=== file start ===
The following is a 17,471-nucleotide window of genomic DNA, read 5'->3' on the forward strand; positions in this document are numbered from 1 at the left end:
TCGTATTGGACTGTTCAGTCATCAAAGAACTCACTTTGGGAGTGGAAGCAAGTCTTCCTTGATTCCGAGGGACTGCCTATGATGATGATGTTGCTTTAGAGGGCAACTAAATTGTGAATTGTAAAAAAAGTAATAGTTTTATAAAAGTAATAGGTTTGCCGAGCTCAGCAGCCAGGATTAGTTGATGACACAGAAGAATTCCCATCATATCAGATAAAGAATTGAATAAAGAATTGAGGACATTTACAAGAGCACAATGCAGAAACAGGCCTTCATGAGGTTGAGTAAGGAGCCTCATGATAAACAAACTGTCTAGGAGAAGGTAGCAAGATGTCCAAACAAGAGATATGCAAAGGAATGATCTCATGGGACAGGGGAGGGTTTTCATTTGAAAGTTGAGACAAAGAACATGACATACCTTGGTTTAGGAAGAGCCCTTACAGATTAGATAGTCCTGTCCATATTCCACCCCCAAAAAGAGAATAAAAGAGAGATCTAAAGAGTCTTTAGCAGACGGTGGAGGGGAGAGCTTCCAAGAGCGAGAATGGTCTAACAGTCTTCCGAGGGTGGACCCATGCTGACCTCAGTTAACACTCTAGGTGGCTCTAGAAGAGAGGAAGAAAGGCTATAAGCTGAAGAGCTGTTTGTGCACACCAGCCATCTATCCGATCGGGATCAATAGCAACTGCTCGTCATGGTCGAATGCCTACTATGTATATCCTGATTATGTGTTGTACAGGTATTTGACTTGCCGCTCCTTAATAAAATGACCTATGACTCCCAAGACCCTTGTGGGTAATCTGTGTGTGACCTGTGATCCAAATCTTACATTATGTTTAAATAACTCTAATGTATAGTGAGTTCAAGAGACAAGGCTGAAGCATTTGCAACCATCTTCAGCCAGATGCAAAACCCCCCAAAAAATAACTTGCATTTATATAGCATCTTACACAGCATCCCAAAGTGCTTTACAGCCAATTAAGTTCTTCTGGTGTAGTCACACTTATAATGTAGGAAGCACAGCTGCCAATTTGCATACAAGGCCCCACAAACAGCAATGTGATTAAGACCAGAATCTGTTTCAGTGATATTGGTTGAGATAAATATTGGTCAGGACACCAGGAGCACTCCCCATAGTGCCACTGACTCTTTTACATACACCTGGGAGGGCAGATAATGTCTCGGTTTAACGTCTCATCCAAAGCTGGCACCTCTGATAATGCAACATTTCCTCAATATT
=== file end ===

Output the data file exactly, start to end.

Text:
The following is a 17,471-nucleotide window of genomic DNA, read 5'->3' on the forward strand; positions in this document are numbered from 1 at the left end:
TCGTATTGGACTGTTCAGTCATCAAAGAACTCACTTTGGGAGTGGAAGCAAGTCTTCCTTGATTCCGAGGGACTGCCTATGATGATGATGTTGCTTTAGAGGGCAACTAAATTGTGAATTGTAAAAAAAGTAATAGTTTTATAAAAGTAATAGGTTTGCCGAGCTCAGCAGCCAGGATTAGTTGATGACACAGAAGAATTCCCATCATATCAGATAAAGAATTGAATAAAGAATTGAGGACATTTACAAGAGCACAATGCAGAAACAGGCCTTCATGAGGTTGAGTAAGGAGCCTCATGATAAACAAACTGTCTAGGAGAAGGTAGCAAGATGTCCAAACAAGAGATATGCAAAGGAATGATCTCATGGGACAGGGGAGGGTTTTCATTTGAAAGTTGAGACAAAGAACATGACATACCTTGGTTTAGGAAGAGCCCTTACAGATTAGATAGTCCTGTCCATATTCCACCCCCAAAAAGAGAATAAAAGAGAGATCTAAAGAGTCTTTAGCAGACGGTGGAGGGGAGAGCTTCCAAGAGCGAGAATGGTCTAACAGTCTTCCGAGGGTGGACCCATGCTGACCTCAGTTAACACTCTAGGTGGCTCTAGAAGAGAGGAAGAAAGGCTATAAGCTGAAGAGCTGTTTGTGCACACCAGCCATCTATCCGATCGGGATCAATAGCAACTGCTCGTCATGGTCGAATGCCTACTATGTATATCCTGATTATGTGTTGTACAGGTATTTGACTTGCCGCTCCTTAATAAAATGACCTATGACTCCCAAGACCCTTGTGGGTAATCTGTGTGTGACCTGTGATCCAAATCTTACATTATGTTTAAATAACTCTAATGTATAGTGAGTTCAAGAGACAAGGCTGAAGCATTTGCAACCATCTTCAGCCAGATGCAAAACCCCCCAAAAAATAACTTGCATTTATATAGCATCTTACACAGCATCCCAAAGTGCTTTACAGCCAATTAAGTTCTTCTGGTGTAGTCACACTTATAATGTAGGAAGCACAGCTGCCAATTTGCATACAAGGCCCCACAAACAGCAATGTGATTAAGACCAGAATCTGTTTCAGTGATATTGGTTGAGATAAATATTGGTCAGGACACCAGGAGCACTCCCCATAGTGCCACTGACTCTTTTACATACACCTGGGAGGGCAGATAATGTCTCGGTTTAACGTCTCATCCAAAGCTGGCACCTCTGATAATGCAACATTTCCTCAATATT